"Jesus, I've got Jesus/He's my everything/He lifts me up, He gives me wings/He gives me hope and He gives me strength/And that's all I'll ever need/As long as He keeps lifting me up/He is my life, He is my God/He is my wings, He is my flight/Lift me, I've got Jesus, I've got Jesus and that's all I need" —from "Jesus and Gravity"
Dolly Parton's latest country music album, Backwoods Barbie, may well be her tackiest cover art to date. I spent a while wondering whether it was ironic or not: the Barbie dolls in Dolly clothes? The mudflap girl with Dolly's, ahem, proportions on a yellow Ford pickup? This country superstar has always poked fun at her image, but she's also maintained it at great effort and expense. Trying to figure out whether Dolly Parton is ironic is like looking for the end of a mobius strip.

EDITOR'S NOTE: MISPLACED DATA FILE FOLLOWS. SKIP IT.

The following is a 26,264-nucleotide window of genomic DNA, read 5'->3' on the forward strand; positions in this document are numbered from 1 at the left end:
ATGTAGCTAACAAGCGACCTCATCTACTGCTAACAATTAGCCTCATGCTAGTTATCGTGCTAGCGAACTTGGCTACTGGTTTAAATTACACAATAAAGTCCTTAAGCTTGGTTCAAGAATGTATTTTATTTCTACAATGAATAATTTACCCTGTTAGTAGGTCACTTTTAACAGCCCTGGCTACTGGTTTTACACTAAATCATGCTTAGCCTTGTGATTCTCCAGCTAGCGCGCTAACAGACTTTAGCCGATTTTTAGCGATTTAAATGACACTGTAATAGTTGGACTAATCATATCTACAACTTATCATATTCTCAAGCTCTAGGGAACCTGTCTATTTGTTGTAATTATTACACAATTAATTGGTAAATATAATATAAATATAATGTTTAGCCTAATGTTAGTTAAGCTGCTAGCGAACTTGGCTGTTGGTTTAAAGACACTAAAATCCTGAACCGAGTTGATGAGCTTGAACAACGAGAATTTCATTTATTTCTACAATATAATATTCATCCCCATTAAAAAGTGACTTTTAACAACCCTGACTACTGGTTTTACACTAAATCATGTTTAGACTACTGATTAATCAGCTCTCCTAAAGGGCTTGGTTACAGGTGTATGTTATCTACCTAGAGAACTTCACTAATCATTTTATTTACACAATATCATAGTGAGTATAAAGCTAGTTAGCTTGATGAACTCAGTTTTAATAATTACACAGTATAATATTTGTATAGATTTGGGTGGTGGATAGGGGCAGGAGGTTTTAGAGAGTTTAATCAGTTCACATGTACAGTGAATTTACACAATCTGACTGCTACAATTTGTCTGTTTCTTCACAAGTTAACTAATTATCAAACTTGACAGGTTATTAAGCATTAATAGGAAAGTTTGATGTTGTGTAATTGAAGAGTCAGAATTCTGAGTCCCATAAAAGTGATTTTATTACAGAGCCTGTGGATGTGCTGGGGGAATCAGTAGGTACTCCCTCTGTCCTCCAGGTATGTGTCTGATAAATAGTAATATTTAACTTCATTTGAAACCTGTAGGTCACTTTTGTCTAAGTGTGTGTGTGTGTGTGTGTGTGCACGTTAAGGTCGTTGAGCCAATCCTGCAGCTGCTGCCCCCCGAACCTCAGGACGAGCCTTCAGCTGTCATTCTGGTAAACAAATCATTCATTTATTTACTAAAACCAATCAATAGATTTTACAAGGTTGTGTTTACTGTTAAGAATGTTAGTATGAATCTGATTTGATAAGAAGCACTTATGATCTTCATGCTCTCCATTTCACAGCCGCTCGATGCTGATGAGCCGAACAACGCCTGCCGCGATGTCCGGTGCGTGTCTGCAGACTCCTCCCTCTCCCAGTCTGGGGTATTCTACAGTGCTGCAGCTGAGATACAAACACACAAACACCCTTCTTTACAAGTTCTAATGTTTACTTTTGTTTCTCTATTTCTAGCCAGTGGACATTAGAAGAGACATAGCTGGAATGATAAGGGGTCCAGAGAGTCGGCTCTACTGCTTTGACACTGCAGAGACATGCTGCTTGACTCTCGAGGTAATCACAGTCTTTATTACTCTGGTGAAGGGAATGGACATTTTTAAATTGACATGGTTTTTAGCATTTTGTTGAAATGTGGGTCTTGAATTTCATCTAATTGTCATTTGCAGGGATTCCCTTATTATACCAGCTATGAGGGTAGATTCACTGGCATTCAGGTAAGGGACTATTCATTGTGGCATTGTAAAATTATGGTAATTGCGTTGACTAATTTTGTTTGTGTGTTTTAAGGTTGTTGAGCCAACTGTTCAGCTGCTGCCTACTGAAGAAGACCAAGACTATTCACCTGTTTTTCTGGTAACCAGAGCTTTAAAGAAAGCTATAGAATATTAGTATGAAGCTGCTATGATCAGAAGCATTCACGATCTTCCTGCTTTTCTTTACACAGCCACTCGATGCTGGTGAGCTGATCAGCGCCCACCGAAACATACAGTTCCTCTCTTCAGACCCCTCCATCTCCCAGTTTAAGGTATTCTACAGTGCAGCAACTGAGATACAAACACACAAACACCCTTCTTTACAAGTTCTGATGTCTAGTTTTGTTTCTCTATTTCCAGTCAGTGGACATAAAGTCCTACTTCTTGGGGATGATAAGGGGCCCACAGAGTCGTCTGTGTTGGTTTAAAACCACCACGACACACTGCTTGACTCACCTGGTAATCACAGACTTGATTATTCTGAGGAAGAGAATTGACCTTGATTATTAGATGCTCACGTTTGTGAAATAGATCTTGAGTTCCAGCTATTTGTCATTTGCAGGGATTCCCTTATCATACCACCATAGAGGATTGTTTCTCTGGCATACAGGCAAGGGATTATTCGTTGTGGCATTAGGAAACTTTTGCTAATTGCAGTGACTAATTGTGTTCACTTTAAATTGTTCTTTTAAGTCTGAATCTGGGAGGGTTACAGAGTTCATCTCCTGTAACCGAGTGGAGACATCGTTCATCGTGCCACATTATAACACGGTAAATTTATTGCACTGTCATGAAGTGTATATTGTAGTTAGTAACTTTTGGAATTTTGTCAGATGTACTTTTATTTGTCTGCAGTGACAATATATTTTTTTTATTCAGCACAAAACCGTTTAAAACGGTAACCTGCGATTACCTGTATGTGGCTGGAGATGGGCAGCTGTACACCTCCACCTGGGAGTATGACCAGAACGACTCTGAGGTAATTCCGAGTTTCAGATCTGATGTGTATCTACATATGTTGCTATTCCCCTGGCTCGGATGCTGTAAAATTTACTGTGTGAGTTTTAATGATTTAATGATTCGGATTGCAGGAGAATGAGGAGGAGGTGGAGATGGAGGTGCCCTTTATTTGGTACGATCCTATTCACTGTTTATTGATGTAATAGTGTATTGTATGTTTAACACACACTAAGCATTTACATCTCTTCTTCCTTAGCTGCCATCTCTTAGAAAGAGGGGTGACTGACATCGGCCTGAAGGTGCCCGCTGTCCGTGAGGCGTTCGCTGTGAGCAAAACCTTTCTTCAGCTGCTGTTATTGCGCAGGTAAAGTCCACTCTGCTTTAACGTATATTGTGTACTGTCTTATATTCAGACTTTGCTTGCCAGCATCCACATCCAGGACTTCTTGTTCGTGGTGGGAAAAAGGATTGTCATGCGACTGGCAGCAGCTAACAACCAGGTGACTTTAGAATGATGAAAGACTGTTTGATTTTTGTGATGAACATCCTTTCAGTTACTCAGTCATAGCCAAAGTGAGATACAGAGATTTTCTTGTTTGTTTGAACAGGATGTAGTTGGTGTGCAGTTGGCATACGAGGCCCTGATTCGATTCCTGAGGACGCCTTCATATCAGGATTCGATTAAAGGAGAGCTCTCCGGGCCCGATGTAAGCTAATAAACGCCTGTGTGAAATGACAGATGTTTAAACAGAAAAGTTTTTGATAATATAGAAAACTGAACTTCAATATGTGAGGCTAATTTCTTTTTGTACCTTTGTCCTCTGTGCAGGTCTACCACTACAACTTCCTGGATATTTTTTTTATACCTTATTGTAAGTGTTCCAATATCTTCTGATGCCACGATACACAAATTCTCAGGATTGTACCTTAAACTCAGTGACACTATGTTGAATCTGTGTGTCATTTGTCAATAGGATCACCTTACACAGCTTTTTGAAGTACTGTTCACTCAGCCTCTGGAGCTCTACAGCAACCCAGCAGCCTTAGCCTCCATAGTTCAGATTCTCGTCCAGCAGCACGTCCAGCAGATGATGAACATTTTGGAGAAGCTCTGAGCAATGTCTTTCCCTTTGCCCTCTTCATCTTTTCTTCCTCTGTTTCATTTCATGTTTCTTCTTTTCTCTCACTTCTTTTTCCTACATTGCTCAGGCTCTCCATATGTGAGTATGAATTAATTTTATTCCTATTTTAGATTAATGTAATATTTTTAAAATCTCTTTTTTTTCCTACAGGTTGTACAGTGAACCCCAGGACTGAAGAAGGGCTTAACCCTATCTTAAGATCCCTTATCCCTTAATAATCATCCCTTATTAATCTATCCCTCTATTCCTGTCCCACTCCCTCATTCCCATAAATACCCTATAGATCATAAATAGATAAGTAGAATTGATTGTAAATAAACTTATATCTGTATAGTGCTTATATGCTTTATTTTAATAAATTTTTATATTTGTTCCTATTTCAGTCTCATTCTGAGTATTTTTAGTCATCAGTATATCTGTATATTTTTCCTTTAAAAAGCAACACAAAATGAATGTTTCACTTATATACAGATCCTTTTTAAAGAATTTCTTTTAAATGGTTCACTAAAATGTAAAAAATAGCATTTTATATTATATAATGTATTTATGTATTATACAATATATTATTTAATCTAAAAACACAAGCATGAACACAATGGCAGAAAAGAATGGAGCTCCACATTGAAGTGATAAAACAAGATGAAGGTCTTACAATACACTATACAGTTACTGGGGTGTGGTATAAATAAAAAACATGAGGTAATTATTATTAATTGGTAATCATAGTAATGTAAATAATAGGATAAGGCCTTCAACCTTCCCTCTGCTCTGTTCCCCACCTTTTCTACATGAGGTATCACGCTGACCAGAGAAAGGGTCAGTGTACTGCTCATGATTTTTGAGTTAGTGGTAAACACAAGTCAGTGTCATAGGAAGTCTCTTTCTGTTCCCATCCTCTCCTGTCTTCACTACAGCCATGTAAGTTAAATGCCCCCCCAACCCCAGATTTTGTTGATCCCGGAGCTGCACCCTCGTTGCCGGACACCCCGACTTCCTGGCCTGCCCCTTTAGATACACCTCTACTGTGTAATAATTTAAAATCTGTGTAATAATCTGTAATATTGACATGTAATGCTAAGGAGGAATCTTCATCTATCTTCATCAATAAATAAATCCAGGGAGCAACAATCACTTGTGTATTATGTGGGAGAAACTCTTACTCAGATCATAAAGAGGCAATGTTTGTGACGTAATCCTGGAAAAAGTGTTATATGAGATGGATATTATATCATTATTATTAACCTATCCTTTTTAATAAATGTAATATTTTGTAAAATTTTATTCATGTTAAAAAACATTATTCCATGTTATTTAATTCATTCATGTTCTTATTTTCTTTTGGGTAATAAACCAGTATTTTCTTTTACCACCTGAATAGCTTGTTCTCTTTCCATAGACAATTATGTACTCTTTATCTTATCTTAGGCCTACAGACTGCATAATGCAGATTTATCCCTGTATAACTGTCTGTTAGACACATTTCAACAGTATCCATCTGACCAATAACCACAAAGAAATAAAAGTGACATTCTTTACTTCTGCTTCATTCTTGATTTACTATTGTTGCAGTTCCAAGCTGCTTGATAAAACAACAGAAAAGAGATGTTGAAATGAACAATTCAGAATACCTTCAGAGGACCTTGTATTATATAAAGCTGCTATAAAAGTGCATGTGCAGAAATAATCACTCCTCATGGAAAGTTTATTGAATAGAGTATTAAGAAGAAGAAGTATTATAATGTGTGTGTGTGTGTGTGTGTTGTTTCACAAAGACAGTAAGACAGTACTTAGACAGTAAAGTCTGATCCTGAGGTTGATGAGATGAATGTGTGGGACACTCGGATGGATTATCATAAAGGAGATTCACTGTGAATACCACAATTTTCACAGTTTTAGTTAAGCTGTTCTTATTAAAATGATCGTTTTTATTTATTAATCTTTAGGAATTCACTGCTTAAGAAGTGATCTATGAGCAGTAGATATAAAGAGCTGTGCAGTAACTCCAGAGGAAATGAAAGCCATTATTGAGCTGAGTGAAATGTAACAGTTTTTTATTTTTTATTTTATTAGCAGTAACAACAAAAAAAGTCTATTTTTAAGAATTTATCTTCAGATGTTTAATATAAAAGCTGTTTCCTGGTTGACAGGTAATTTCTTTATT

In Backwoods Barbie, Parton once again offers what has made her famous since 1963: songs that any country girl can belt out in the car with utter conviction. And true to her country roots, two or three of the songs are about cheatin', five more are about being cheated on or abandoned, and one is about emancipation from a no-good arrogant man. And then there are the personal songs that only Parton can carry off: a couple of inspirational autobiographical songs, as well as one about Jesus.
Her songs put forward Christian spiritual elements, like faith and prayer, but Parton has never been one to get specific with theology. She told Larry King in a 2003 interview that, while she is very spiritual, "I wouldn't say that I'm religious. I grew up in a very religious background. … I trust God, I love God, and I love the thoughts of it. Even if there was no God, I'd prefer to believe it, because I prefer to believe in something ...1